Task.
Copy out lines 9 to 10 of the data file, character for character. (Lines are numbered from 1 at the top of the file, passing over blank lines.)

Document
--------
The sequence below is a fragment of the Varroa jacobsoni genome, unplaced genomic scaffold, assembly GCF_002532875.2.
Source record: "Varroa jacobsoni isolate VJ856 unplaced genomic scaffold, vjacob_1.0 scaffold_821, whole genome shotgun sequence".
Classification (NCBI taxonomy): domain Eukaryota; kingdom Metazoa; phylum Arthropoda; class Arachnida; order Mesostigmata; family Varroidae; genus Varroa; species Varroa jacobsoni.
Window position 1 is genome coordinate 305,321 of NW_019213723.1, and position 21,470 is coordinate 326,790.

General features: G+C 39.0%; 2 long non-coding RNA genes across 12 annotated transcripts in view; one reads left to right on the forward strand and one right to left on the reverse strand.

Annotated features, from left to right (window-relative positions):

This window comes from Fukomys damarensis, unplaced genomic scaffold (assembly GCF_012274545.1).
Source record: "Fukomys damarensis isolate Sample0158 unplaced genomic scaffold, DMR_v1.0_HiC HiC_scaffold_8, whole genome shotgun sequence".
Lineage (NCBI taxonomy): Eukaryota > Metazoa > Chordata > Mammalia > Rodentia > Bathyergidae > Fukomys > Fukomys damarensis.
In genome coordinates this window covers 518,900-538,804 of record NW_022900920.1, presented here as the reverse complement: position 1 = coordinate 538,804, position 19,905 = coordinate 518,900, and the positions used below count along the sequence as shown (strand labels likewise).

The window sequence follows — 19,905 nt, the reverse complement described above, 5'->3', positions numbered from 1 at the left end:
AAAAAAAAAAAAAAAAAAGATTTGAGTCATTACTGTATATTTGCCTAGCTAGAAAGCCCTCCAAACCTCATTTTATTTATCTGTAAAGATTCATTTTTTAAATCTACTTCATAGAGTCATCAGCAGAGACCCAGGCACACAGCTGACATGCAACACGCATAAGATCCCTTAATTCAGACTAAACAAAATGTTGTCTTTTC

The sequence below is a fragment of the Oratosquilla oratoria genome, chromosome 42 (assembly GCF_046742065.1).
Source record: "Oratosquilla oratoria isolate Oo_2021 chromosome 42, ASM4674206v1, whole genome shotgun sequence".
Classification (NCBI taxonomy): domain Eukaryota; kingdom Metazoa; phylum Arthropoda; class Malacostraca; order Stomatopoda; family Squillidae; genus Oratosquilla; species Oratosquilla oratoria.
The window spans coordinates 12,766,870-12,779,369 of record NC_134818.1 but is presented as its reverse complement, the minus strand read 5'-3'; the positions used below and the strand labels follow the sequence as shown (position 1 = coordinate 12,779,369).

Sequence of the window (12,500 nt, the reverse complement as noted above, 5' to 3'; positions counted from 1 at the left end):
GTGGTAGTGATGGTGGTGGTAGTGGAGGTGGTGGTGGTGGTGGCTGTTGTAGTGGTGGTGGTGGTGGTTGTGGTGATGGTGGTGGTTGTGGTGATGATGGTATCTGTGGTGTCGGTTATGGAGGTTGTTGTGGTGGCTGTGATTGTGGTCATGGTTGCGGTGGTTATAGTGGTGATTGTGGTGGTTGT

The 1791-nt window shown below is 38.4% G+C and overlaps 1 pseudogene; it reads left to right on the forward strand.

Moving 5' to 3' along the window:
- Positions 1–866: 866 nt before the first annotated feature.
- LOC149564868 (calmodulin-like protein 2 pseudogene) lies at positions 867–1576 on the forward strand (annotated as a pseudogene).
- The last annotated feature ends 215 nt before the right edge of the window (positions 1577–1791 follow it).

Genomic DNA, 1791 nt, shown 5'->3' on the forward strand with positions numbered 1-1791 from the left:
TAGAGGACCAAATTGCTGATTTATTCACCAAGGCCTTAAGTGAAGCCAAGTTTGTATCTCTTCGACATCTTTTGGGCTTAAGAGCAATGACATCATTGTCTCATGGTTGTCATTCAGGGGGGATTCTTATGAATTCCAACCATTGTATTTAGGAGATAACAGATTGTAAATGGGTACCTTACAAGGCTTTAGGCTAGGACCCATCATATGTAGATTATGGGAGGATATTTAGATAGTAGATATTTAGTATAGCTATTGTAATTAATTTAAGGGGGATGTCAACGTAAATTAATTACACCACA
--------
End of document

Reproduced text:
Lineage (NCBI taxonomy): Eukaryota > Metazoa > Chordata > Mammalia > Rodentia > Bathyergidae > Fukomys > Fukomys damarensis.
In genome coordinates this window covers 518,900-538,804 of record NW_022900920.1, presented here as the reverse complement: position 1 = coordinate 538,804, position 19,905 = coordinate 518,900, and the positions used below count along the sequence as shown (strand labels likewise).